What is a Sole Proprietorship?
A sole proprietorship (also known as individual entrepreneurship, sole trader, or simply proprietorship) is a type of an unincorporated entity that is owned by one individual only. It is the simplest legal form of a business entity.
A sole proprietorship is the easiest type of business to establish or take apart, due to a lack of government regulation. As such, these types of businesses are very popular among sole owners of businesses, individual self-contractors, and consultants. Many sole proprietors do business under their own names because creating a separate business or trade name isn't necessary.
- A sole proprietorship is an unincorporated business with only one owner who pays personal income tax on profits earned.
- Sole proprietorships are easy to establish and dismantle, due to a lack of government involvement, making them popular with small business owners and contractors.
- Many sole proprietorships end up getting restructured into an LLC, in sync with the company's expansion.
- One of the main disadvantages of sole proprietorships is that they do not have any government protection as they are not registered. This means that all liabilities extend from the business to the owner.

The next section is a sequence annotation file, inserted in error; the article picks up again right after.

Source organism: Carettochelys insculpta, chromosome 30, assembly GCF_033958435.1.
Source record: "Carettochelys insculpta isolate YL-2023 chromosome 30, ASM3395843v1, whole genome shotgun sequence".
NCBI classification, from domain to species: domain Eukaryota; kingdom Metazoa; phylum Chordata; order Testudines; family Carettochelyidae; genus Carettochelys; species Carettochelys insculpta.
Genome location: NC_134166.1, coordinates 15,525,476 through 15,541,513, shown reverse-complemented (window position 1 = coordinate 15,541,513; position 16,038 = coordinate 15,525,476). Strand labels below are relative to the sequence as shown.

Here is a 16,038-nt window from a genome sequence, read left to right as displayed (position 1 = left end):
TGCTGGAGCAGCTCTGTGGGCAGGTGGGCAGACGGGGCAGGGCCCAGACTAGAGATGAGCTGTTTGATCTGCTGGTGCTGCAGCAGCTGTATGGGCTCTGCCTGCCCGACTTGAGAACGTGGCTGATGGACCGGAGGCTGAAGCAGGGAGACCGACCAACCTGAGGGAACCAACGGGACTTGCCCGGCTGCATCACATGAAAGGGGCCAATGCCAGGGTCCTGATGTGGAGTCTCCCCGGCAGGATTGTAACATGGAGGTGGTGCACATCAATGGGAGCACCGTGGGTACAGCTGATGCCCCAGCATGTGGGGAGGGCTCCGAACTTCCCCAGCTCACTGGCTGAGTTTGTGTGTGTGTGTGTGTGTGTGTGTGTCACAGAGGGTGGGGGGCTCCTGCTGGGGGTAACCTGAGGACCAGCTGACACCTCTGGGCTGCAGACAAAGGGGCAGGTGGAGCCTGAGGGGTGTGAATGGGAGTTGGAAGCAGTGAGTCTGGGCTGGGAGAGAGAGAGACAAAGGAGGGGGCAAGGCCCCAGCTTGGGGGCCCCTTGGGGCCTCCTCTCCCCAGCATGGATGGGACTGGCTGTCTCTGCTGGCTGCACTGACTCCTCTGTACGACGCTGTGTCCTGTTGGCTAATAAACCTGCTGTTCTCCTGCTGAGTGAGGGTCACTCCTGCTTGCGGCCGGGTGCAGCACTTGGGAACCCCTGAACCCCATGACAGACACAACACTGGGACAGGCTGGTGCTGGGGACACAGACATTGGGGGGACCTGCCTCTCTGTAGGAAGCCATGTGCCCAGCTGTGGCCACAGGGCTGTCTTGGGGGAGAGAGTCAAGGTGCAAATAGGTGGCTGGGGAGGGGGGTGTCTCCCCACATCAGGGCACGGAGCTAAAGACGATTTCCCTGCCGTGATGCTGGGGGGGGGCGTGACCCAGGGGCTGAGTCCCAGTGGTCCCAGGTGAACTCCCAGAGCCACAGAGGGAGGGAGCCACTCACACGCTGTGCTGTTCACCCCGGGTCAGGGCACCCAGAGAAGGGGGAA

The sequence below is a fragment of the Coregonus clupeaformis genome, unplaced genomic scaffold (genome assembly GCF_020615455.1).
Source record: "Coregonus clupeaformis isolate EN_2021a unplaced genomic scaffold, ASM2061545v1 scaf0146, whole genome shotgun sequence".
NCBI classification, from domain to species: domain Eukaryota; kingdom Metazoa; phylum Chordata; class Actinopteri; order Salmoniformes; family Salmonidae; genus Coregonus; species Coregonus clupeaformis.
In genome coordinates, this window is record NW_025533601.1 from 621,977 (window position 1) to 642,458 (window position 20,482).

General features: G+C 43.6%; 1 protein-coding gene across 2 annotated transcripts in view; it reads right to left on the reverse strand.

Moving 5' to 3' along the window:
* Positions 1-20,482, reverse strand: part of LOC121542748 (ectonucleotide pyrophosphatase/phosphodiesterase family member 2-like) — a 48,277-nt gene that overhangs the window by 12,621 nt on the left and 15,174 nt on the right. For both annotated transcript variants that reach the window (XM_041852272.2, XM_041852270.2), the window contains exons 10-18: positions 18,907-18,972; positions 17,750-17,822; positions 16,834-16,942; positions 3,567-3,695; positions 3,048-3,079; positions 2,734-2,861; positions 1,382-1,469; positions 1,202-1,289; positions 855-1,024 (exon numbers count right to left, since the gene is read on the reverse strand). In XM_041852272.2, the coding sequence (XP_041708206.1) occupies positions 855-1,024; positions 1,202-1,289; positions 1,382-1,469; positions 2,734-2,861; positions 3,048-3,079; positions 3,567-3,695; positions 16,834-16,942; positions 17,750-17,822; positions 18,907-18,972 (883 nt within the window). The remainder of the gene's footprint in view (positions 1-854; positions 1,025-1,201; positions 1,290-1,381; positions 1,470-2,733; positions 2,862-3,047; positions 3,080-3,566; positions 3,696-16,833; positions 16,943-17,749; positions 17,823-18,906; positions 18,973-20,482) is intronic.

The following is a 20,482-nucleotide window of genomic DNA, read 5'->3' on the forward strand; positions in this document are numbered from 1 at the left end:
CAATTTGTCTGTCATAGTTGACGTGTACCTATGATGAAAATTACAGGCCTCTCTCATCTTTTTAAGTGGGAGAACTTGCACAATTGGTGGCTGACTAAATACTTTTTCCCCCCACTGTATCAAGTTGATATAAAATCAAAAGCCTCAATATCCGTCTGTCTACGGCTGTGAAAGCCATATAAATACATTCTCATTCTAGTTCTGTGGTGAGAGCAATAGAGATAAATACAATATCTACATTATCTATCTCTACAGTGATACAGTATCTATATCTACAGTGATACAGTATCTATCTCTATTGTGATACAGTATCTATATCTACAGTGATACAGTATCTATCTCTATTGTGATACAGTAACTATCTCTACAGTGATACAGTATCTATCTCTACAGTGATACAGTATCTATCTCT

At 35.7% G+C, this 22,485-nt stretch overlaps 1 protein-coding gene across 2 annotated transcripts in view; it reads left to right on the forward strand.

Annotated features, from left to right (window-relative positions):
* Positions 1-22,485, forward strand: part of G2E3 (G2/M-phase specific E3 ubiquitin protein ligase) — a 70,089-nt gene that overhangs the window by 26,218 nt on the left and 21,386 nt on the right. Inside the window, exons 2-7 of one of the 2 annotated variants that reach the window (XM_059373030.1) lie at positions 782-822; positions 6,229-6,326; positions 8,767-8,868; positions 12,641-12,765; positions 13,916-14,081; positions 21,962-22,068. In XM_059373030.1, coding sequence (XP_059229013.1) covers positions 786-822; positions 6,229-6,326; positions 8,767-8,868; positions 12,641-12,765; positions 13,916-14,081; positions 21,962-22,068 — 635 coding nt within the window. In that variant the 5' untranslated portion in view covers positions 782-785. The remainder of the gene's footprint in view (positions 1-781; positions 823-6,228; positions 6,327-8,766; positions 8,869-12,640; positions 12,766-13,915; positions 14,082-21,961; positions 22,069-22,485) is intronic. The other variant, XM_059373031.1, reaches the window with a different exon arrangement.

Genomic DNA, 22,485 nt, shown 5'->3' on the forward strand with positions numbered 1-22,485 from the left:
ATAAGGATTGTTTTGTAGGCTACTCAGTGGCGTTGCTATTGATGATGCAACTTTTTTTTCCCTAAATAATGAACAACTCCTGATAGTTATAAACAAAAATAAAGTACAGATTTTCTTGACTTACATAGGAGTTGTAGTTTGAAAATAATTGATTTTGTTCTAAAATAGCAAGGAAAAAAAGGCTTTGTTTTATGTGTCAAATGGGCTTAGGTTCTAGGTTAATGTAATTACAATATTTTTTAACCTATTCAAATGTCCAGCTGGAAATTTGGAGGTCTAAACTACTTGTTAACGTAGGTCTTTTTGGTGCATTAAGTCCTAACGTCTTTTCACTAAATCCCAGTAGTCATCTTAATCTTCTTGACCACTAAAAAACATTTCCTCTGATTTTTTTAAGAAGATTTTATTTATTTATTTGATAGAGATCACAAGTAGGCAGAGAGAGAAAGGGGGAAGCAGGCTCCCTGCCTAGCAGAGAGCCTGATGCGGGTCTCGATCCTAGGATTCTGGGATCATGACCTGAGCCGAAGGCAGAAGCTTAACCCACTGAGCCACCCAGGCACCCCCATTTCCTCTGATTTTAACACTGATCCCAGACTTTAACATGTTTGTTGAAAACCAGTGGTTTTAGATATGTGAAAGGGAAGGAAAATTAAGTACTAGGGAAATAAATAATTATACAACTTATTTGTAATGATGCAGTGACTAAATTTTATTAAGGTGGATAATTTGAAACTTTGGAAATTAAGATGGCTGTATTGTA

Advantages of Sole Proprietorship
- A proprietor will have complete control of the entire business. Thus this will facilitate quick decisions and freedom to do business
- Law does not require a proprietorship to publish its financial accounts or any other such documents to any members of the public. As a result, there is enough confidentiality which is important in the business world
- The business owner derives the maximum incentive from the business. Because he does not have to share any of his profits. So the work he puts into the business is completely reciprocated in incentives
- Being your own boss is a great sense of satisfaction and achievement. Moreover, you are answerable only to yourself. Hence it is a great boost to your self-worth as well
Disadvantages of Sole Proprietorship
- One of the biggest limitations of a sole proprietorship is the unlimited personal liability of the owner. If the business fails it can wipe out the personal wealth of the owner as well as affect his future business prospects too
- Another problem is that a sole proprietor has access to limited capital. The money he can borrow from his own personal savings may not be enough to expand the business. Moreover, banks and financial institutions are also wary of lending to proprietorships.
- The life cycle of a sole proprietorship is undecided and attached to its owner. An incapacitated owner may have a negative effect on the business, and it may even lead to the closure of the business. A sole proprietorship cannot carry on without its proprietor.
- A sole proprietor also has limited managerial ability. He cannot be an expert in all the fields of the business. Furthermore, limited resources may mean that he cannot hire competent people to help him out. As a result, the business may suffer from mismanagement and poor decisions.